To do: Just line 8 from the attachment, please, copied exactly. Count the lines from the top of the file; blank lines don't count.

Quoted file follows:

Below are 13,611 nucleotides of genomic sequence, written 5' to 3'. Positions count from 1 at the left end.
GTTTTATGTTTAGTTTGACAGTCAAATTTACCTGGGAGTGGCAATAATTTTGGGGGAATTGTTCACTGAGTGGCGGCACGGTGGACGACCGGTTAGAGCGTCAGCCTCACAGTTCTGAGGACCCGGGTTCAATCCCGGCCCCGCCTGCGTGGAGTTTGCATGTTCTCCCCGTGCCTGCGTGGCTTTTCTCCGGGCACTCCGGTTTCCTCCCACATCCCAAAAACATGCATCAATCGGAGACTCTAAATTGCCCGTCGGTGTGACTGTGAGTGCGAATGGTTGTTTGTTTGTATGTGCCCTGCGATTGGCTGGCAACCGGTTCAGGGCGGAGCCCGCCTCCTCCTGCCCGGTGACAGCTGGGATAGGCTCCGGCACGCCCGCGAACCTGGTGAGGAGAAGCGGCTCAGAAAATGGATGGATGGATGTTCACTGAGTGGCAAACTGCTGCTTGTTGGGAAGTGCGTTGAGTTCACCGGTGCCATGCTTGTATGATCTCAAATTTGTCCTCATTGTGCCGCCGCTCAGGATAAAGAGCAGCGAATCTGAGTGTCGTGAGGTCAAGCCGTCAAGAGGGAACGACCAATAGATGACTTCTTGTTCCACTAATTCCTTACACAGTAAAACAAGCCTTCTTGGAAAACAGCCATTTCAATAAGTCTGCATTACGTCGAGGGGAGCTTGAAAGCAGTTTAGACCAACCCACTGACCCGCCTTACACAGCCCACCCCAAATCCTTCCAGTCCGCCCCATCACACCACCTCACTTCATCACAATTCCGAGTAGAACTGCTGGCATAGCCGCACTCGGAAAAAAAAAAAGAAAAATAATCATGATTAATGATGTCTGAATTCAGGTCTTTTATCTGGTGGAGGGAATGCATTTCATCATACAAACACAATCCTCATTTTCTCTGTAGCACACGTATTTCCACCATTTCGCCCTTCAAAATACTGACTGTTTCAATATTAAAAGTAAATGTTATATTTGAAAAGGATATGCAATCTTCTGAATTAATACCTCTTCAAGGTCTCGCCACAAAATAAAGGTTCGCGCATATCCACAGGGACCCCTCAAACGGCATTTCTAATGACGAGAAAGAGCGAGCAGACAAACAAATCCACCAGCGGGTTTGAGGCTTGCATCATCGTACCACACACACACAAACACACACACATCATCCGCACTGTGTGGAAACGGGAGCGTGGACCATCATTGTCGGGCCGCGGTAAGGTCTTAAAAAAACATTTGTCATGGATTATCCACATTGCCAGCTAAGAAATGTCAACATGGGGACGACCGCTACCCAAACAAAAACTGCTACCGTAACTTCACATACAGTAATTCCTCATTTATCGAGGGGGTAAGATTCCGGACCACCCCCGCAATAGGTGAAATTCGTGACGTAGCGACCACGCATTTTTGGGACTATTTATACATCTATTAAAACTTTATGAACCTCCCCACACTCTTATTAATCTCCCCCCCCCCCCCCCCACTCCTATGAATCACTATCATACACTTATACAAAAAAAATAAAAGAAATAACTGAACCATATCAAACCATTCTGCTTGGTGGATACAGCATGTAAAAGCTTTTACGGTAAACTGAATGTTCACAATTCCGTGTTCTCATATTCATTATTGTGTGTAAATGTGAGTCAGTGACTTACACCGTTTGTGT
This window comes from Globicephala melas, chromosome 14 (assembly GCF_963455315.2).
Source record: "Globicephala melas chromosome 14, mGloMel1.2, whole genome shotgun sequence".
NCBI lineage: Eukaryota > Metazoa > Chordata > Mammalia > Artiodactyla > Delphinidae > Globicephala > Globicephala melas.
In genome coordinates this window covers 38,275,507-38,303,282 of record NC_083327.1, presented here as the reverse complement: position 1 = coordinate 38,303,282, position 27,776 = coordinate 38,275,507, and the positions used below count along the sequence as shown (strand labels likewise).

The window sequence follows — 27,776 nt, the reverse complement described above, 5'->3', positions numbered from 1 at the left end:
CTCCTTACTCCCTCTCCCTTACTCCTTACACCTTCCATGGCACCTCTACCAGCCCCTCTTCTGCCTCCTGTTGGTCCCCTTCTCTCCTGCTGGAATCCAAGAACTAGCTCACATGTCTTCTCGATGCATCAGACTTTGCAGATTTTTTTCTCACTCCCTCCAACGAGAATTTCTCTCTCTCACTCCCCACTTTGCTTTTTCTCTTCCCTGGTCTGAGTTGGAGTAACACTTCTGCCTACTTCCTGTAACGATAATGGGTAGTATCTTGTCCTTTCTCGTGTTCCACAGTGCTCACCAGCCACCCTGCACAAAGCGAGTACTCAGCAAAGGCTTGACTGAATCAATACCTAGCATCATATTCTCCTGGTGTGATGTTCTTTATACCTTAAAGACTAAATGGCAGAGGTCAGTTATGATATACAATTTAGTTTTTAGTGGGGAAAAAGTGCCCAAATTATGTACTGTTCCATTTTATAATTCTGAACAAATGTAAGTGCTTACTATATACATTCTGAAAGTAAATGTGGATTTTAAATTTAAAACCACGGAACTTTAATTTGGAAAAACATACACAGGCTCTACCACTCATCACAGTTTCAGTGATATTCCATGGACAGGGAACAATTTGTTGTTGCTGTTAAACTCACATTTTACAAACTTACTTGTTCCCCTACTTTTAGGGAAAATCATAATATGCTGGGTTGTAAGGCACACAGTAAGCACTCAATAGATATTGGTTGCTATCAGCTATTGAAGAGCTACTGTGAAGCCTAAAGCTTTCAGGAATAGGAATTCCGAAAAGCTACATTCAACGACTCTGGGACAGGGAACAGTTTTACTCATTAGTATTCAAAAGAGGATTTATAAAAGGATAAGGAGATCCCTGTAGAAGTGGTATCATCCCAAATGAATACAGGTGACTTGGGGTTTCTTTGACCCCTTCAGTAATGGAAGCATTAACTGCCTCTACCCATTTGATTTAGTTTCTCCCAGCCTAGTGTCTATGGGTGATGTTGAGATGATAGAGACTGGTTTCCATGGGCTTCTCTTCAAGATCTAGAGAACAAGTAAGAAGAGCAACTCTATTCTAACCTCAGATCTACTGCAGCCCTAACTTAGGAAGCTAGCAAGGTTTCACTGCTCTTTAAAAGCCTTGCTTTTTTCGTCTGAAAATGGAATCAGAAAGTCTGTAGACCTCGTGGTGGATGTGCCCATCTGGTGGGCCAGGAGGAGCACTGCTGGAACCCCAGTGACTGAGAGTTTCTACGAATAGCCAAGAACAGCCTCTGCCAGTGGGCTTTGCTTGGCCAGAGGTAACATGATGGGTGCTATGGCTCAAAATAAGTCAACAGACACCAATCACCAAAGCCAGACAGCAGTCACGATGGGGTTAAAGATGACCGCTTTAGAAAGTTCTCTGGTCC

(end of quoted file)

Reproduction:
CTCCTTACTCCCTCTCCCTTACTCCTTACACCTTCCATGGCACCTCTACCAGCCCCTCTTCTGCCTCCTGTTGGTCCCCTTCTCTCCTGCTGGAATCCAAGAACTAGCTCACATGTCTTCTCGATGCATCAGACTTTGCAGATTTTTTTCTCACTCCCTCCAACGAGAATTTCTCTCTCTCACTCCCCACTTTGCTTTTTCTCTTCCCTGGTCTGAGTTGGAGTAACACTTCTGCCTACTTCCTGTAACGATAATGGGTAGTATCTTGTCCTTTCTCGTGTTCCACAGTGCTCACCAGCCACCCTGCACAAAGCGAGTACTCAGCAAAGGCTTGACTGAATCAATACCTAGCATCATATTCTCCTGGTGTGATGTTCTTTATACCTTAAAGACTAAATGGCAGAGGTCAGTTATGATATACAATTTAGTTTTTAGTGGGGAAAAAGTGCCCAAATTATGTACTGTTCCATTTTATAATTCTGAACAAATGTAAGTGCTTACTATATACATTCTGAAAGTAAATGTGGATTTTAAATTTAAAACCACGGAACTTTAATTTGGAAAAACATACACAGGCTCTACCACTCATCACAGTTTCAGTGATATTCCATGGACAGGGAACAATTTGTTGTTGCTGTTAAACTCACATTTTACAAACTTACTTGTTCCCCTACTTTTAGGGAAAATCATAATATGCTGGGTTGTAAGGCACACAGTAAGCACTCAATAGATATTGGTTGCTATCAGCTATTGAAGAGCTACTGTGAAGCCTAAAGCTTTCAGGAATAGGAATTCCGAAAAGCTACATTCAACGACTCTGGGACAGGGAACAGTTTTACTCATTAGTATTCAAAAGAGGATTTATAAAAGGATAAGGAGATCCCTGTAGAAGTGGTATCATCCCAAATGAATACAGGTGACTTGGGGTTTCTTTGACCCCTTCAGTAATGGAAGCATTAACTGCCTCTACCCATTTGATTTAGTTTCTCCCAGCCTAGTGTCTATGGGTGATGTTGAGATGATAGAGACTGGTTTCCATGGGCTTCTCTTCAAGATCTAGAGAACAAGTAAGAAGAGCAACTCTATTCTAACCTCAGATCTACTGCAGCCCTAACTTAGGAAGCTAGCAAGGTTTCACTGCTCTTTAAAAGCCTTGCTTTTTTCGTCTGAAAATGGAATCAGAAAGTCTGTAGACCTCGTGGTGGATGTGCCCATCTGGTGGGCCAGGAGGAGCACTGCTGGAACCCCAGTGACTGAGAGTTTCTACGAATAGCCAAGAACAGCCTCTGCCAGTGGGCTTTGCTTGGCCAGAGGTAACATGATGGGTGCTATGGCTCAAAATAAGTCAACAGACACCAATCACCAAAGCCAGACAGCAGTCACGATGGGGTTAAAGATGACCGCTTTAGAAAGTTCTCTGGTCC